While Americans still need oil, we can choose to reject the dirtiest kind. We can finally make decisions on how we power our lives with large stores of domestic oil and gas and different ways to harvest clean energy. It’s a wonderful position to be in.
TransCanada recently asked the Obama administration to hold off on a decision regarding Keystone XL until after the 2016 election. Is TransCanada hoping the next White House occupant is a Republican and the dirty pipeline will be approved?
TransCanada asked the State Department to “pause” the review of the pipeline’s application. Is TransCanada trying to “run out the clock” and leave it to the next president to weigh in on the dirty Keystone XL tar sands pipeline?
Environmental activists might have stalled the Keystone XL project one and for all after an announcement was made that the company withdrew lawsuits against property owners who oppose the project.
After a U.S. Appeals Court ruled against the Sierra Club’s petition for rehearing motion for the southern leg of TransCanada’s Keystone XL, it was revealed that one of the judges had some stake in the pipeline. Could it be oil investments?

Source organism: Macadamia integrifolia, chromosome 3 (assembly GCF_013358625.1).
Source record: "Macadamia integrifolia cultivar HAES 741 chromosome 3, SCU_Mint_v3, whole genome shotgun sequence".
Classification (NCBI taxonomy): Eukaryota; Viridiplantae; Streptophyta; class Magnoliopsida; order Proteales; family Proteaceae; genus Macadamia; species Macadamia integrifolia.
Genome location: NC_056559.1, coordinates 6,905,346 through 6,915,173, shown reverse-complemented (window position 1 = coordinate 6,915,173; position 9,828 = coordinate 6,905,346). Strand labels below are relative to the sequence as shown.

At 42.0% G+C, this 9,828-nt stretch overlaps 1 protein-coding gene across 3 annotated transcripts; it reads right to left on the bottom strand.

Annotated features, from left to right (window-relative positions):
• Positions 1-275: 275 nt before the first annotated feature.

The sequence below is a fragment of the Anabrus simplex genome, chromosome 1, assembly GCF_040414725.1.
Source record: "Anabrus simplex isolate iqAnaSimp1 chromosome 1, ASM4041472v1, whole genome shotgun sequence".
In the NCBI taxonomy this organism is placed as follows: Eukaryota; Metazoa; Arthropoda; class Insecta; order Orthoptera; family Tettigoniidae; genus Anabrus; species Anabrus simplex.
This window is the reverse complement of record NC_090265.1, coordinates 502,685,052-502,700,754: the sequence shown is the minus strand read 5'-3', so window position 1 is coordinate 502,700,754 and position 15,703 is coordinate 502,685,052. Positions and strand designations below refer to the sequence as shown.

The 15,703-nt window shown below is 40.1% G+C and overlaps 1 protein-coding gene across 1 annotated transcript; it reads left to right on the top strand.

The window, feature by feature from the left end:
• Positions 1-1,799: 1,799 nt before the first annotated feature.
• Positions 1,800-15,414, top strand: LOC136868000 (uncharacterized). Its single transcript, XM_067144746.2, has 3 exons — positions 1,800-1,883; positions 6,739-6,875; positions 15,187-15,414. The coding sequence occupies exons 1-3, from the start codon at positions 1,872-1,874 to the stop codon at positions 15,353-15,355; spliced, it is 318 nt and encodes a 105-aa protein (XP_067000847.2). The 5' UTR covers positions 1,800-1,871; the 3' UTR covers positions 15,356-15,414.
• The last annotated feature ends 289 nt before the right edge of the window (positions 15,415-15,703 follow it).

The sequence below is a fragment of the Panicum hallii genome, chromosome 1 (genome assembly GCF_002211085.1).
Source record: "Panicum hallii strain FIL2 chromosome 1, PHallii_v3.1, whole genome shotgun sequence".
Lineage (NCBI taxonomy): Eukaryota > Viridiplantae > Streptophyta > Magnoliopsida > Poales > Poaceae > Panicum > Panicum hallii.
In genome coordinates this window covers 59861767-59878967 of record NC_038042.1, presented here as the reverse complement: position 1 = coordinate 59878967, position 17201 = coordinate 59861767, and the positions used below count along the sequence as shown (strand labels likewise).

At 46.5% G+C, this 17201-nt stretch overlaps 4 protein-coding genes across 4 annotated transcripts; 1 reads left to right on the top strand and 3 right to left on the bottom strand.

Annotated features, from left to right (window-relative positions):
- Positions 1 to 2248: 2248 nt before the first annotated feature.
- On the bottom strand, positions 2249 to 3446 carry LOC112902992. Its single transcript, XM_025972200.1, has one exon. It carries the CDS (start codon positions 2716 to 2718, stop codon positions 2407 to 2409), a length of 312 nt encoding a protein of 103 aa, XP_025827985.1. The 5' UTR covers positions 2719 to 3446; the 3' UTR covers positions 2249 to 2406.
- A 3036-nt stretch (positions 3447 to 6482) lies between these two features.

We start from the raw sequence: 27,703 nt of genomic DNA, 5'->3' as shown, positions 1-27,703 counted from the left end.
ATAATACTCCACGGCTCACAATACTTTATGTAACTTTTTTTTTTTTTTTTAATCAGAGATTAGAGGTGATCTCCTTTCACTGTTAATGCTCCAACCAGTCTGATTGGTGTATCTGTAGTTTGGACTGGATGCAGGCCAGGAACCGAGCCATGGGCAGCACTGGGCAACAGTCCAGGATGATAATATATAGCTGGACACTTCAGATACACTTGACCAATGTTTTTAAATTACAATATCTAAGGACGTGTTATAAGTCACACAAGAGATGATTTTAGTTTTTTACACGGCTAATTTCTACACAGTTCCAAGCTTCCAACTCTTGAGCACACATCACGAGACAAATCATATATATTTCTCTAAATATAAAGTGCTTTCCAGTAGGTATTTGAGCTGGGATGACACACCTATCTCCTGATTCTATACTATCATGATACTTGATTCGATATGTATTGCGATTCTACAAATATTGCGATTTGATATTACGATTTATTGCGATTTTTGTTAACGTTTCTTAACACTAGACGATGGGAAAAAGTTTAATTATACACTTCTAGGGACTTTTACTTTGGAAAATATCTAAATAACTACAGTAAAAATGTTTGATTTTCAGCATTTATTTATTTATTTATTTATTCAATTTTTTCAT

The tar sand industry has already been hit hard by the plunge in oil prices last year and could face an even more rugged future. Michael Klare, energy expert, discusses why an oil glut may lead to a new world of energy.
While Americans were off celebrating the fourth of July, Canadian pipeline company giant Enbridge worked a deal with the Wisconsin Budget about its controversial proposed Line 61 tar sands pipeline expansion project. This proposal is not yet final, so let’s hope it does not pass.
While Keystone XL South was approved via a controversial Army Corps Nationwide Permit 12 and an accompanying Executive Order from President Barack Obama, the U.S. Appeals Court ruled it was permitted in a lawful manner—a blow to the fight against KXL.